Georgia is close but the mountains and high elevations, which Florida and Louisiana lack, would probably be too cold for Sabal palmetto. Florida's highest point is 345 feet and Louisiana's is 535 feet, which Georgia's is 4,784.

Edited by PalmsUSA
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I have seen them in Greenville, SC and even Charlotte.  Some business have them in Charlotte so maybe imported as adults.  My neighbor planted 2 Palmettos and one has survived in Charlotte.

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As I said before, there are old palmettoes in much colder parts of NC than Charlotte.  Starting with NC ancestry would be a good start to finding hardy strains.  But they are slower growing and shorter at final height, compared to florida strains.

God bless America...

and everywhere else too.

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On 1/30/2019 at 11:04 PM, Sabal_Louisiana said:

All those postings about the VA Beach Palmettos made me wonder. By my reckoning, I would say marginal from the southern tip of the Delmarva south and west to Raleigh to Charlotte to Atlanta to Birmingham then to the Mississippi Delta to around Texarkana.

Perhaps even a little north of this in favorable microclimate such as urban Little Rock and Memphis.

In other words, corresponding with the northern limits of CHZ 8 or wherever Sabal minor would occur naturally.

LA and FL would be the only states where it can be grown anywhere but MS and SC would come close.

Does this sound about 

On 3/19/2019 at 4:24 PM, Sabal_Louisiana said:

This is what I figure the arbitrary northern limits for the cultivation of S. palmetto would be like for the SE US.

range map.jpg

They could theoretically be cultivated as far north as the small 8a part of Maryland.

 

Edited by EastCanadaTropicals

Nothing to say here. 

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On 3/19/2019 at 4:24 PM, Sabal_Louisiana said:

This is what I figure the arbitrary northern limits for the cultivation of S. palmetto would be like for the SE US.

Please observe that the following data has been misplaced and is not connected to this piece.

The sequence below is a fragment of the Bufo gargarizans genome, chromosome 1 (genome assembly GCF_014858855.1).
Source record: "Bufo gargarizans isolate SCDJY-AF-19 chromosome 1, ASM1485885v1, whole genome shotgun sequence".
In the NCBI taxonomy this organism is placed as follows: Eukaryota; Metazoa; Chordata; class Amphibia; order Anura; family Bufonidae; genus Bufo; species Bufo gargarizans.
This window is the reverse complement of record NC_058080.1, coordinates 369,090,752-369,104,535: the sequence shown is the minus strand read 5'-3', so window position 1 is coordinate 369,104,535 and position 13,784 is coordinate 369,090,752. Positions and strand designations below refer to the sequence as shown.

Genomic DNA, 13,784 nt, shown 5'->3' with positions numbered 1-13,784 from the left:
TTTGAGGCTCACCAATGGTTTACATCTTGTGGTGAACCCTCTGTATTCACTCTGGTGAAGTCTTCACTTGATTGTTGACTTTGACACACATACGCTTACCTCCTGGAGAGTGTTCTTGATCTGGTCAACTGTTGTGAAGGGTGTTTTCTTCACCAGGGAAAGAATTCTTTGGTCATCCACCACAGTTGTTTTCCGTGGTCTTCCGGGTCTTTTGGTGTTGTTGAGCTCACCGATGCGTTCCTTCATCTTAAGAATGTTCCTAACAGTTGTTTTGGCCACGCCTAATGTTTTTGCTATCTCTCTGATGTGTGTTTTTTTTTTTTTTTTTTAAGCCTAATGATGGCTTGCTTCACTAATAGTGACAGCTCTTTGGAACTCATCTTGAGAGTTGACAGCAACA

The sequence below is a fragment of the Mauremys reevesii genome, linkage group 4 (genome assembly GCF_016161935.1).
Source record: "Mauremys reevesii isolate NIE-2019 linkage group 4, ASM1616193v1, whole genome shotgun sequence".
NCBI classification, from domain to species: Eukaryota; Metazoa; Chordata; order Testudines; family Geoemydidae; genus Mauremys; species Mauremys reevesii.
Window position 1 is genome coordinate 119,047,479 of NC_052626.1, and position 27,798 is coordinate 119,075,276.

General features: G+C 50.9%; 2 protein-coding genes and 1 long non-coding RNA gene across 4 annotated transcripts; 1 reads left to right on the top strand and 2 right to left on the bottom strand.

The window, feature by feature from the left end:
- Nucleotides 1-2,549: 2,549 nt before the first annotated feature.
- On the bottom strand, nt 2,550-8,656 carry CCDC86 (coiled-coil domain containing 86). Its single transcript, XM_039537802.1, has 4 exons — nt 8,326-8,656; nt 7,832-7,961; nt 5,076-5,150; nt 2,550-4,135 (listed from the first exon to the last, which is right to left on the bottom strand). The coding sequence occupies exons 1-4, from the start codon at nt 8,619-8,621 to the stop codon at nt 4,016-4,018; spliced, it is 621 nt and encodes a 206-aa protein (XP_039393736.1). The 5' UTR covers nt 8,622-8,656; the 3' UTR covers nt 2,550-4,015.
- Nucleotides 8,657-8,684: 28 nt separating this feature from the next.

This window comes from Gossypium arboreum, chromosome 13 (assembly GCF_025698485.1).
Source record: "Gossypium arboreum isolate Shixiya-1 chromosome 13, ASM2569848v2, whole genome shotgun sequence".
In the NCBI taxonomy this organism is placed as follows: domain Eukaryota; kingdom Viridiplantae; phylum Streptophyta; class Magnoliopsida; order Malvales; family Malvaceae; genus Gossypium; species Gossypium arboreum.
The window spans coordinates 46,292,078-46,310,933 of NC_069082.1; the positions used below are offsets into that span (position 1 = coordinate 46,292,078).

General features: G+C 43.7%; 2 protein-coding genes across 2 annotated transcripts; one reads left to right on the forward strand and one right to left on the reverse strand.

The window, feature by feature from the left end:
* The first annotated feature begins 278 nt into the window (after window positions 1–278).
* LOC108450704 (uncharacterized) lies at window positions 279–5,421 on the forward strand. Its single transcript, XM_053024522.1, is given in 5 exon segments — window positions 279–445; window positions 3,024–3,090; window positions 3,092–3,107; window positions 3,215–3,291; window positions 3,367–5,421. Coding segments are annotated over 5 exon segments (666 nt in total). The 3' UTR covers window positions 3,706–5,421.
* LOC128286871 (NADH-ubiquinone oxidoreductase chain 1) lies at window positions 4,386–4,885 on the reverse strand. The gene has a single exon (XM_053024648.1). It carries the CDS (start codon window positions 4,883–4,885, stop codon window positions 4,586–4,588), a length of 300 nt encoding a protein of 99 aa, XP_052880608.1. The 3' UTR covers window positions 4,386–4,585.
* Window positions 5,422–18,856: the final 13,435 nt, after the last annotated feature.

range map.jpg

In SC they grow and naturalize up into Spartanburg and Greenville counties. There's a lot more palms just 30 mins south of Greenville though here in Anderson county. 

Los Angeles, CA and Myrtle Beach, SC.

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On 3/21/2019 at 11:11 AM, LasPalmerasDeMaryland said:

I'm planting a Sabal Palmetto ‘Mocksville’ this year. From what I’ve heard, to have the greatest success with palmetto, it should be planted when young so it gets acclimated to the climate. I’ve also heard that it’s hardiness is similar to Sabal Minor before it forms a trunk, but when the trunk starts to form, it’s definitely at least a zone 8a palm. I’m definitely protecting mine when I plant it. It’s my absolute favorite palm and although I would have to protect it every year, it’s worth it. 

Baltimore has 8a microclimates

Nothing to say here. 

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  • 3 weeks later...
On 2/9/2019 at 10:28 PM, NC_Palms said:

The coldest it got last year in Raleigh was 4°F, but most years the city won’t go below 10°F. 

I would imagine that your microclimate is similar to the NC piedmont. Just keep in mind that cold spells in 7b NC don’t last as long as they do in the Mid-Atlantic.

One thing about growing palms is that it never hurts to experiment. So go ahead and try a Sabal Uresana in Maryland, I just recommend that you plant it in a protected spot. You may also be able to grow Sabal palmetto, but I am not too sure how their hardiness compares to Sabal Uresana. Maybe someone can chime in on that one. 

 

The hardiness is pretty similar, the highlands Urseana might be a little bit harder.

Nothing to say here.